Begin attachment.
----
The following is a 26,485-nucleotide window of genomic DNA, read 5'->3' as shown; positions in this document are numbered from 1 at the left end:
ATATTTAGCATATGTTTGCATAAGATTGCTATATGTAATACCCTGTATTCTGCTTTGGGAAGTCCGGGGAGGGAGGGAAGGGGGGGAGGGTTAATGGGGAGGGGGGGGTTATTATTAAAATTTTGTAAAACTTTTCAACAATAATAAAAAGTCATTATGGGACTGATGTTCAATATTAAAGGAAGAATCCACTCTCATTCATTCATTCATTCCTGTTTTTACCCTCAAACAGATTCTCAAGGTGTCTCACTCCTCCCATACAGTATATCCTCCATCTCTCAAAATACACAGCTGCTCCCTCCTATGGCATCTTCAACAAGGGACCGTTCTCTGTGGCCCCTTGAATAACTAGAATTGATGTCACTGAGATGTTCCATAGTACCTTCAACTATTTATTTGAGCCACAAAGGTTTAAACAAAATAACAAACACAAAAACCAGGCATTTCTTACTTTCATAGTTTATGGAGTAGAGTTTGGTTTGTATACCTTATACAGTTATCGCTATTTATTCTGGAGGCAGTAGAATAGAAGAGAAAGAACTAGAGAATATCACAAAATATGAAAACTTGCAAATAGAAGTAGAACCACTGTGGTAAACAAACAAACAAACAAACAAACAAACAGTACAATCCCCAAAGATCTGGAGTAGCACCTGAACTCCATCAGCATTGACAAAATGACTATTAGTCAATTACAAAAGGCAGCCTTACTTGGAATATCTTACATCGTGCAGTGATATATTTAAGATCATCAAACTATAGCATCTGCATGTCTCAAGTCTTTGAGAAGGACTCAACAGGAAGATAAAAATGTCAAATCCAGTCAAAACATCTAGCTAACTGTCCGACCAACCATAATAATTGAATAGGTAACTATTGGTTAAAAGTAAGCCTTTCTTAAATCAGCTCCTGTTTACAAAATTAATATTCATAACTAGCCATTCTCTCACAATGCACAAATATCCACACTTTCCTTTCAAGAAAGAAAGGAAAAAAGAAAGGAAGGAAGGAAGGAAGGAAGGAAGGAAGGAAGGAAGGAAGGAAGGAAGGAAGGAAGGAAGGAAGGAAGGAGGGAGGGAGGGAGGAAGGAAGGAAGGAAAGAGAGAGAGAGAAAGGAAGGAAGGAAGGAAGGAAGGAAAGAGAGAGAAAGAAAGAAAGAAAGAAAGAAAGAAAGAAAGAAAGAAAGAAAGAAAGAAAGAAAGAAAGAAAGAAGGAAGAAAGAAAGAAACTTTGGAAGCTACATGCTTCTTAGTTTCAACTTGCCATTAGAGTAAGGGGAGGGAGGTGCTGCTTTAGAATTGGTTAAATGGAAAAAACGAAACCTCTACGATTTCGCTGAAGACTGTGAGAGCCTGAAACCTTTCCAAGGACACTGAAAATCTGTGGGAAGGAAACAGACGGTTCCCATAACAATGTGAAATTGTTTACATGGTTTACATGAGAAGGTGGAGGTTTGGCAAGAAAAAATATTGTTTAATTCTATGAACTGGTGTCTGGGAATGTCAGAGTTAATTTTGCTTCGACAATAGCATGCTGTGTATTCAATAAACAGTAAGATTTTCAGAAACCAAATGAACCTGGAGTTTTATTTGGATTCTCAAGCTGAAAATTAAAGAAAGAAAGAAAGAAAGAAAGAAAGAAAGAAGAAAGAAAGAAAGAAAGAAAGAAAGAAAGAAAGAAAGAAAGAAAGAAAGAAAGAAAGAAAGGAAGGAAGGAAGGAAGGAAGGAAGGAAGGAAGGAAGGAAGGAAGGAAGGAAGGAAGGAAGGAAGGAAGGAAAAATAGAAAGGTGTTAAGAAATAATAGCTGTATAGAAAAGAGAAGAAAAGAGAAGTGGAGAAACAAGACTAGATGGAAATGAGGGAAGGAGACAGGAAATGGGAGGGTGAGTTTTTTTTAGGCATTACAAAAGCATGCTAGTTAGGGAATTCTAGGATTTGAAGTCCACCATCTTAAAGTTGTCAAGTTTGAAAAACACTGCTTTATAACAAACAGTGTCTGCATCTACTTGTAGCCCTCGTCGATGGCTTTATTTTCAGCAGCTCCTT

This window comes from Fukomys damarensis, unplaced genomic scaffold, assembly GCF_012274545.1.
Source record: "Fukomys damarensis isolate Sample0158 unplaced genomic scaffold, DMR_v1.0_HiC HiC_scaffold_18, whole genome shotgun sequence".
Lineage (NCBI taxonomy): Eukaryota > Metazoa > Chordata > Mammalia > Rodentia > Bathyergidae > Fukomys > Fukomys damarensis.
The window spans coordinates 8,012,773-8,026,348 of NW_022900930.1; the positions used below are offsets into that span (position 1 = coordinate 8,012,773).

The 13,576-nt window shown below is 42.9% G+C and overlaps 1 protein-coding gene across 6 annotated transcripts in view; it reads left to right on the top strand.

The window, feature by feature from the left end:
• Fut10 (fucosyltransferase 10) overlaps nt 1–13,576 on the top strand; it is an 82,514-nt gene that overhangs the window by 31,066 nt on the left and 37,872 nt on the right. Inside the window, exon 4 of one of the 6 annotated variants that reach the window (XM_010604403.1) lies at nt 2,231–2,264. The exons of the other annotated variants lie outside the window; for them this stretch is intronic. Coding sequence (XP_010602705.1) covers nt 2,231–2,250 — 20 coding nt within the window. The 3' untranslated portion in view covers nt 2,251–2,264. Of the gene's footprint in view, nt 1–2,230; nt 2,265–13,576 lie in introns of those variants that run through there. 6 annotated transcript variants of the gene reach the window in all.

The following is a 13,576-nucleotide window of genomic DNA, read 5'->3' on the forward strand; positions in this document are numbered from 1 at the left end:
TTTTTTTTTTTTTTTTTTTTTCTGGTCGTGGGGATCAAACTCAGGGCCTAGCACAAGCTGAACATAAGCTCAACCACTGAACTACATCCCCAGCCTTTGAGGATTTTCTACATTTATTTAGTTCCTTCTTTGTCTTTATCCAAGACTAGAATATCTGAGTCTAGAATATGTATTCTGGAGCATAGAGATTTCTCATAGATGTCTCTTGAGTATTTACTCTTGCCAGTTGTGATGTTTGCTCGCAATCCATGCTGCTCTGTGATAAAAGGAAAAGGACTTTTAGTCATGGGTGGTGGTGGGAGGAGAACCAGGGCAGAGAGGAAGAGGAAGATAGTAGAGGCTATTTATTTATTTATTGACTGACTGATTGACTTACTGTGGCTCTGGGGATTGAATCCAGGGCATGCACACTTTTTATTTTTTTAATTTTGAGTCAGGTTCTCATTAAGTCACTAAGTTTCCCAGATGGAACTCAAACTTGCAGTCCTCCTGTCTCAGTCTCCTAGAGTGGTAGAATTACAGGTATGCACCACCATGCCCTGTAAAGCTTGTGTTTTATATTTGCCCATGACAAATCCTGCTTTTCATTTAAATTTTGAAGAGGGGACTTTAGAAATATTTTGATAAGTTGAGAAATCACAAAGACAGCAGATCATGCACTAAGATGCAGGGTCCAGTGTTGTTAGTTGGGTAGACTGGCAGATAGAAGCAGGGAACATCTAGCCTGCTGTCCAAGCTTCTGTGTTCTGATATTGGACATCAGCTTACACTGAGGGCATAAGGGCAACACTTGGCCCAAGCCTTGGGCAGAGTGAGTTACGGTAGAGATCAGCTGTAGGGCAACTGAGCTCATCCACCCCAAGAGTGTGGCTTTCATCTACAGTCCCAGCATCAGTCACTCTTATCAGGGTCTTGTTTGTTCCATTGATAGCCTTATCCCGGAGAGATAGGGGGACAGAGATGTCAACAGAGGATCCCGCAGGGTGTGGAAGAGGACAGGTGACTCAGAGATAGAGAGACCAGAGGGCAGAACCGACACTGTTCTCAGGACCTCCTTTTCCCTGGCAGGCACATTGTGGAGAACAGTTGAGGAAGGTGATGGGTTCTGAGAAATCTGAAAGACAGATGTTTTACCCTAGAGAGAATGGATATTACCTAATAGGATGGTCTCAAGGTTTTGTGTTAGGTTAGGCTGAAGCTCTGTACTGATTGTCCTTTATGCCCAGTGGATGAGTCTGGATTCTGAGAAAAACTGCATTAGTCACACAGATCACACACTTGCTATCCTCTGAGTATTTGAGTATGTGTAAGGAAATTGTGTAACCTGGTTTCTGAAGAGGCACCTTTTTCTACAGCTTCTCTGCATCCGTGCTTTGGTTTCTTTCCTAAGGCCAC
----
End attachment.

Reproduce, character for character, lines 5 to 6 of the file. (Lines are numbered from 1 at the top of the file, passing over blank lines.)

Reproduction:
Lineage (NCBI taxonomy): Eukaryota > Metazoa > Chordata > Mammalia > Rodentia > Bathyergidae > Fukomys > Fukomys damarensis.
The window spans coordinates 8,012,773-8,026,348 of NW_022900930.1; the positions used below are offsets into that span (position 1 = coordinate 8,012,773).